John Deere App Center Available

Chuck Zimmerman Leave a Comment

ZimmCast 463AgNerd Cloud alert! Appy Monday to you. How about a program could focusing on Apps? As in the new John Deere App Center.

John Deere App CenterTo learn all about it I talked with Nathan Greuel, John Deere Mobile Technician.

The John Deere App Center provides users the ability to search and find apps most useful to their business or operations. They will also be able to share the apps on social media and provide feedback to improve the applications and develop additional apps for the future. The App Center is actually an app itself which allows you to search within it for the right kind of John Deere app you’re looking for. A version for Android is in the works too.

As we learned in last week’s ZimmCast the faster mobile technology on the horizon will only increase the number of apps for farmers allowing them to transfer and utilize more and more data in a mobile fashion. I think that this is just the start of increased app efforts like this. Learn more in this week’s program.

You can listen to this week’s program here: AgNerd Cloud - John Deere App Center

Subscribe to the ZimmCast podcast here.

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AgNerd, Agribusiness, Apps, Audio, John Deere

Have Good Conversations With Consumers

John Davis Leave a Comment

afbf15-arnot1Having good conversations with consumers will be key if farmers want to build long-term trust in today’s food system. That was the message attendees of the American Farm Bureau Federation’s 96th Annual Convention and IDEAg Trade Show heard from Charlie Arnot, CEO of the Center for Food Integrity (CFI).

“Farmers are accustomed to fixing things in the next production cycle. Building trust with consumers has a longer horizon,” said Arnot, who presented findings from CFI’s 2014 consumer research into consumer skepticism, trending attitudes and trust-building transparency. The research was sponsored, in part, by AFBF.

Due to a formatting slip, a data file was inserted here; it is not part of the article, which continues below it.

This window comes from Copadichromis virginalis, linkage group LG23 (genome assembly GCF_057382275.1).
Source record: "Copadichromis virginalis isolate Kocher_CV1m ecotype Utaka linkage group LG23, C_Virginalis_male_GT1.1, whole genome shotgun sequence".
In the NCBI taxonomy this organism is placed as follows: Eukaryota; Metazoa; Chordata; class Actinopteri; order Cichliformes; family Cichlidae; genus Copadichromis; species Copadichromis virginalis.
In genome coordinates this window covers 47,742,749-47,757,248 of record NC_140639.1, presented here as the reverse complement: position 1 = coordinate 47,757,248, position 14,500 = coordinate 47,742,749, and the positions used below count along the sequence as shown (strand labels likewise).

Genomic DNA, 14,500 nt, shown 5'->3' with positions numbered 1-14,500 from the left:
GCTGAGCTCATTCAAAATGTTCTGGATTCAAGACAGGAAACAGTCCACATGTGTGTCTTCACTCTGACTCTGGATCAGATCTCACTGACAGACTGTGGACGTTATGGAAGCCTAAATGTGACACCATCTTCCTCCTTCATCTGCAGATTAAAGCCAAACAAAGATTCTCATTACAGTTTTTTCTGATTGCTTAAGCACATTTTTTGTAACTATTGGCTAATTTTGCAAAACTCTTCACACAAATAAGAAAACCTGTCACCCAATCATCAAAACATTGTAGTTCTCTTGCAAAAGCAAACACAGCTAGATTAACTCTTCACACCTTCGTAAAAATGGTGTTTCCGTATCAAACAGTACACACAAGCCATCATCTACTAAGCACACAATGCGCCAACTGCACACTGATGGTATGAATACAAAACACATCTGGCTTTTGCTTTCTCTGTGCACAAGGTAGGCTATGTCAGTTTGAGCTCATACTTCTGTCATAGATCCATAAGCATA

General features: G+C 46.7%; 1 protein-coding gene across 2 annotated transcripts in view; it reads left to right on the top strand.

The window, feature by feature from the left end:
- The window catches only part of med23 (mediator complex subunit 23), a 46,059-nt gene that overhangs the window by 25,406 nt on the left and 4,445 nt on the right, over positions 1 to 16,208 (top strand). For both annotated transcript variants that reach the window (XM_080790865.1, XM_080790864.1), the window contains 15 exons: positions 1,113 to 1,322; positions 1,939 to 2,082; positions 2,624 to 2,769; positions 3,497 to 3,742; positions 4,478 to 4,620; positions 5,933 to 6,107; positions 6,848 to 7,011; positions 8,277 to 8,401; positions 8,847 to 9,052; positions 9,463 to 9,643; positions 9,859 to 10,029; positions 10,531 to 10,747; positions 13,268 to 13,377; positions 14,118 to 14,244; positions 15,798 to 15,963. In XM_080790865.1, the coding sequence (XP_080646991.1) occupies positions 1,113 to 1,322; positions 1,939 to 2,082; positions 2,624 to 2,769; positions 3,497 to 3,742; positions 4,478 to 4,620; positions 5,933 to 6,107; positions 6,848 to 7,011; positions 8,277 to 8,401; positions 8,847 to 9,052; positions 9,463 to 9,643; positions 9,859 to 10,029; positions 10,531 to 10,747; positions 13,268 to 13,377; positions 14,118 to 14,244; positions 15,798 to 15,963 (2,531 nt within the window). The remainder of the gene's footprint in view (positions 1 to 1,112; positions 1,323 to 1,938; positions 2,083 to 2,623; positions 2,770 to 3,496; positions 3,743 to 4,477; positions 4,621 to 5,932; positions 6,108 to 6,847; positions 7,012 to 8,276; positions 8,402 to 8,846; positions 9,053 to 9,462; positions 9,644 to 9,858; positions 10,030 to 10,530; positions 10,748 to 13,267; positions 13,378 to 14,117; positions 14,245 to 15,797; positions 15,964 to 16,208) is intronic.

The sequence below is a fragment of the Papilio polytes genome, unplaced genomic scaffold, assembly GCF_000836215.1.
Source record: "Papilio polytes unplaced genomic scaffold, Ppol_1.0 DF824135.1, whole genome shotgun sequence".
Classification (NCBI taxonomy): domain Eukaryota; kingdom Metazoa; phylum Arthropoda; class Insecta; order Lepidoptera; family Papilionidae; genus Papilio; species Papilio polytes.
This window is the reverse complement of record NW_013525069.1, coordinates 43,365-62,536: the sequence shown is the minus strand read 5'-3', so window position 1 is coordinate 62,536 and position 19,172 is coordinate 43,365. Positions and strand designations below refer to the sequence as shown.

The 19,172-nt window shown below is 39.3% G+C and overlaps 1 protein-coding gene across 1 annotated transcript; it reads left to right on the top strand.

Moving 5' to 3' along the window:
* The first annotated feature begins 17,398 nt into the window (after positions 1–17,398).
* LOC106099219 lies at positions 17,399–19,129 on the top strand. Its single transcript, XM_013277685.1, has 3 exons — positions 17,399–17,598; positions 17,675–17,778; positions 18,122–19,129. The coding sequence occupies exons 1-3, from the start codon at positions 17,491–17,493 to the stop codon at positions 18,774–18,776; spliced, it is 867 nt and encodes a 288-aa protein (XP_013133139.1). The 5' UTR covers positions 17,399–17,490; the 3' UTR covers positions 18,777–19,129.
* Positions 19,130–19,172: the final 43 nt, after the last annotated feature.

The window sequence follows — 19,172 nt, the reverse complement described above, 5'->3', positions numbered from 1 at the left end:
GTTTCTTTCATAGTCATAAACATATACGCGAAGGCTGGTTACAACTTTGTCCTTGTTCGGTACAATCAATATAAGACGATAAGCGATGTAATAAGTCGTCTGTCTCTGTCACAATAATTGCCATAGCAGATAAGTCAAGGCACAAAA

The survey of 2,005 people looked into the concerns and attitudes of three groups of people: moms, millennials and foodies. Millennials are described as those ages 18-34. Foodies are people who are more likely to seek out information about food and food ingredients and to share information about cooking, food safety and nutrition. CFI’s research showed that keeping healthy food affordable is a high priority for all three segments. Arnot called that finding “very good news” for those involved in food production when it comes to talking with consumers. “Everything you do can be talked about in that context,” he said. “If we address consumer concerns in that context, our messages will be better received.”

Arnot went on to say that demonstrating shared values is more effective than demonstrating competence when it comes to building trust with consumers, and farmers need to realize the “goal is not to win a scientific argument, but to find meaningful and relevant ways to introduce science and technology.”

2015 AFBF Convention photo album

AFBF, Ag Group, Agribusiness, Farm Bureau

EPA’s Neonicotinoid Findings Disputed

John Davis Leave a Comment

asaThe American Soybean Association (ASA) is disputing the U.S. Environmental Protection Agency’s (EPA) findings critical on the efficacy of neonicotinoid seed treatments in soybean operations. ASA President and Brownfield, Texas, farmer Wade Cowan said “…soybean producers use neonicotinoid seed treatments where they are needed and effective, and don’t use them where not.” Cowan pointed to recent research from Mississippi showing approximately 90 percent adoption of neonicotinoid seed treatments signals that the technology does work for farmers in certain areas.

In the comments, Cowan noted that neonicotinoid seed treatment use is tailored to a very specific set of circumstances, and in those settings, that particular technology is critical, “Farmers balance the efficacy of different treatments based on their individual farms, and experience shows that farmers who purchase seed treatment for soybeans do so because it reduces or eliminates the need for application of additional inputs after the soybean seedling has emerged,” he said. “Seed treatments both protect the soybeans from insects in the soil after planting as well as protecting the seedlings as they emerge. A below-ground insect infestation has no rescue options except replanting, and in the northern growing regions, replanting is not often an option.”